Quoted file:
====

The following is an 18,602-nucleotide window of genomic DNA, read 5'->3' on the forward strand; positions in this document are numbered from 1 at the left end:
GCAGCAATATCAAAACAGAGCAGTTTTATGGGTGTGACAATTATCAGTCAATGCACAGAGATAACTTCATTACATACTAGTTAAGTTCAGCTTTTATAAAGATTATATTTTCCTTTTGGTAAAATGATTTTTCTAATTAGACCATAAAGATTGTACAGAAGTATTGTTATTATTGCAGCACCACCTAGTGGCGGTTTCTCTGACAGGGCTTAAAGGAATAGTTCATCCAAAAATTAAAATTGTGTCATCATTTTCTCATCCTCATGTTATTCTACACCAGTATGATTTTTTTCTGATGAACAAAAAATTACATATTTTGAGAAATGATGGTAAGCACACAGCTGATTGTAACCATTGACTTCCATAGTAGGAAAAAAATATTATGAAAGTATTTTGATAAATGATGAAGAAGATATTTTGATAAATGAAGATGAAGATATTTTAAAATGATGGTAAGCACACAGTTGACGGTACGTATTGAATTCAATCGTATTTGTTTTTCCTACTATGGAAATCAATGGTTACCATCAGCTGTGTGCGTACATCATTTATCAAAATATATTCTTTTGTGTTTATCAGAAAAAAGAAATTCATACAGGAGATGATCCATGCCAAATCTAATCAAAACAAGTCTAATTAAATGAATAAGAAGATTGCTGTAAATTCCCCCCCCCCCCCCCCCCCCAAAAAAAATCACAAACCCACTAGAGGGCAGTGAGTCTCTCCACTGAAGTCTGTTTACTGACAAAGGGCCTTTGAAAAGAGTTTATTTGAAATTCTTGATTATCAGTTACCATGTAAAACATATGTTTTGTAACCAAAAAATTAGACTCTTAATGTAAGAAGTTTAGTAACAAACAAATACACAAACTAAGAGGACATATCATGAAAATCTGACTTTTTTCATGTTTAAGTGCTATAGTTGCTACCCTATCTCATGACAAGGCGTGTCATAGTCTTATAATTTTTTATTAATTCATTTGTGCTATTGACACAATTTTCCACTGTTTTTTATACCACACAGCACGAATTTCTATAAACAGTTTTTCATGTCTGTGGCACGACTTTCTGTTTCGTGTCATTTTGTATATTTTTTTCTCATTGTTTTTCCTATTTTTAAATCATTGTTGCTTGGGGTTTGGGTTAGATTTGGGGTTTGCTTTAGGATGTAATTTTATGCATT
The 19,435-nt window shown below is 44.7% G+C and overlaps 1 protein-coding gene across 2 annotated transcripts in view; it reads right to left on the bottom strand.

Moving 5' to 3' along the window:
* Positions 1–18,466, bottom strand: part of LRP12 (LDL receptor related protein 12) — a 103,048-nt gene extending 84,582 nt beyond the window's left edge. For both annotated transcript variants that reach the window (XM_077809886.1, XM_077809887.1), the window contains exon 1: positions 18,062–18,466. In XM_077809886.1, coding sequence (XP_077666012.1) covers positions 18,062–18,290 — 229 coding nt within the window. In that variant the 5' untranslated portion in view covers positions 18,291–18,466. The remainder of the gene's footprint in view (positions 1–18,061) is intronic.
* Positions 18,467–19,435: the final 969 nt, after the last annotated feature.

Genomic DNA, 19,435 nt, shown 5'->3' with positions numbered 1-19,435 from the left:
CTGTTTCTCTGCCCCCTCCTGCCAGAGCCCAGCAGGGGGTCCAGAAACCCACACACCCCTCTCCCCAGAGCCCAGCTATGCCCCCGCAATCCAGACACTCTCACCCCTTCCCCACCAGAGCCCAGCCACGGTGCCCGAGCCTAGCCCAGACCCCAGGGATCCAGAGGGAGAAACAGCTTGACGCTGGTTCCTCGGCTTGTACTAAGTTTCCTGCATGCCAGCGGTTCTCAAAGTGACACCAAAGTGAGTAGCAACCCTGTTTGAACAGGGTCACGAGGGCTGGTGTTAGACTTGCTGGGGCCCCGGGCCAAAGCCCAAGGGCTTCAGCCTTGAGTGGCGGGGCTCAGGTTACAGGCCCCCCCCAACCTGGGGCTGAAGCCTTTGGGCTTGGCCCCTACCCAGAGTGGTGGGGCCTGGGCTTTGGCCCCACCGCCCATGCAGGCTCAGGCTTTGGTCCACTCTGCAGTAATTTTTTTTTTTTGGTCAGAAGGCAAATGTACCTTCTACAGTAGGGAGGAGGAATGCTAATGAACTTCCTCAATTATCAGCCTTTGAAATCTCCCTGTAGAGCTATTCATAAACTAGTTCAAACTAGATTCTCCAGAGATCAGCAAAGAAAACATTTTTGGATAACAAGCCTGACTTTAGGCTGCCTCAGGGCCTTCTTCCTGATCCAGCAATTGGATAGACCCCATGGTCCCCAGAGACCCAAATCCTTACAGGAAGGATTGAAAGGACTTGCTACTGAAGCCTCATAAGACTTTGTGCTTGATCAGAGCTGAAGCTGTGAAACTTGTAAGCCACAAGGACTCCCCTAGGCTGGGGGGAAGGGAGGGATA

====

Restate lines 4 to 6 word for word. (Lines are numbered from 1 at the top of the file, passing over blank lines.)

Moving 5' to 3' along the window:
* Positions 1–18,466, bottom strand: part of LRP12 (LDL receptor related protein 12) — a 103,048-nt gene extending 84,582 nt beyond the window's left edge. For both annotated transcript variants that reach the window (XM_077809886.1, XM_077809887.1), the window contains exon 1: positions 18,062–18,466. In XM_077809886.1, coding sequence (XP_077666012.1) covers positions 18,062–18,290 — 229 coding nt within the window. In that variant the 5' untranslated portion in view covers positions 18,291–18,466. The remainder of the gene's footprint in view (positions 1–18,061) is intronic.
* Positions 18,467–19,435: the final 969 nt, after the last annotated feature.